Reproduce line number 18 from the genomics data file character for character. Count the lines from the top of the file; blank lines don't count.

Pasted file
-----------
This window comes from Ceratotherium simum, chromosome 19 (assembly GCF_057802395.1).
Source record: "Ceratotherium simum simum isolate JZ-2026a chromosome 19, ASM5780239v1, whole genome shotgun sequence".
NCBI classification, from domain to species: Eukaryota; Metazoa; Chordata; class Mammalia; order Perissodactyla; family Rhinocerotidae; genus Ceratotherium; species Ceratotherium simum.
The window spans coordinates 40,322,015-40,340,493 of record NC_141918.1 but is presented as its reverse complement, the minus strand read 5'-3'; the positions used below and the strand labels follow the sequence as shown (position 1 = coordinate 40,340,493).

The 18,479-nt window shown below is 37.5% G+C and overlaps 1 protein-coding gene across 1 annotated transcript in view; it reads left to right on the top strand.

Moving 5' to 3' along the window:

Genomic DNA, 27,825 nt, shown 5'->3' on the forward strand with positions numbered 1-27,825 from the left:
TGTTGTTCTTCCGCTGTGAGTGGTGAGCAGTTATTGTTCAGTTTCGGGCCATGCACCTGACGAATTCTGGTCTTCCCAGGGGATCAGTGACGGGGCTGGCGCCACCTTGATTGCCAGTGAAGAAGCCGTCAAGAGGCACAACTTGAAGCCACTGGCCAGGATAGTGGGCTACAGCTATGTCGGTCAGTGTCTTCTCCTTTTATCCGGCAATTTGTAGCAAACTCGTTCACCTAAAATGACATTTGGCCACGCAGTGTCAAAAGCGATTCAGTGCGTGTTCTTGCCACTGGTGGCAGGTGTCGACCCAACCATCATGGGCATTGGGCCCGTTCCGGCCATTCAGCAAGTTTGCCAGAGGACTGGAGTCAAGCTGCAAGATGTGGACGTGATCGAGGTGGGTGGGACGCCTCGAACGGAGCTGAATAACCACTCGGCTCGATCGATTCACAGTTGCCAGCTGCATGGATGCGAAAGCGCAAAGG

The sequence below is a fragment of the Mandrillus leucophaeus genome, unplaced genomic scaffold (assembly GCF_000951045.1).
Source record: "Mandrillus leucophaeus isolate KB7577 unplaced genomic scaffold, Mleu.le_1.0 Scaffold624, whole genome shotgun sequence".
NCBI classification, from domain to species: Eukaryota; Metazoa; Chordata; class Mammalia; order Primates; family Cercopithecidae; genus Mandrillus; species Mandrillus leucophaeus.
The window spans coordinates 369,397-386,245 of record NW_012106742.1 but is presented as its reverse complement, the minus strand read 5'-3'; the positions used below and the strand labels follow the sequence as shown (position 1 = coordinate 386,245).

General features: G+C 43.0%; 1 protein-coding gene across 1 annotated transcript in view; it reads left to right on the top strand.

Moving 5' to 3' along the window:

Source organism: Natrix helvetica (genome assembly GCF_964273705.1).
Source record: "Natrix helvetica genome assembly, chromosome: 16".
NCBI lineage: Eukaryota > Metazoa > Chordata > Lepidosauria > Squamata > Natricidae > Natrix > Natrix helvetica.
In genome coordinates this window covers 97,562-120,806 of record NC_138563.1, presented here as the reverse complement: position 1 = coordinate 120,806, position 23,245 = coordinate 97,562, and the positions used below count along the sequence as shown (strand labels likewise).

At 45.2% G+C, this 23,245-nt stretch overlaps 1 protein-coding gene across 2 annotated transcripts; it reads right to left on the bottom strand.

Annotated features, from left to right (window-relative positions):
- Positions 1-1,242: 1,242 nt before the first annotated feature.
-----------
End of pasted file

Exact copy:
In genome coordinates this window covers 97,562-120,806 of record NC_138563.1, presented here as the reverse complement: position 1 = coordinate 120,806, position 23,245 = coordinate 97,562, and the positions used below count along the sequence as shown (strand labels likewise).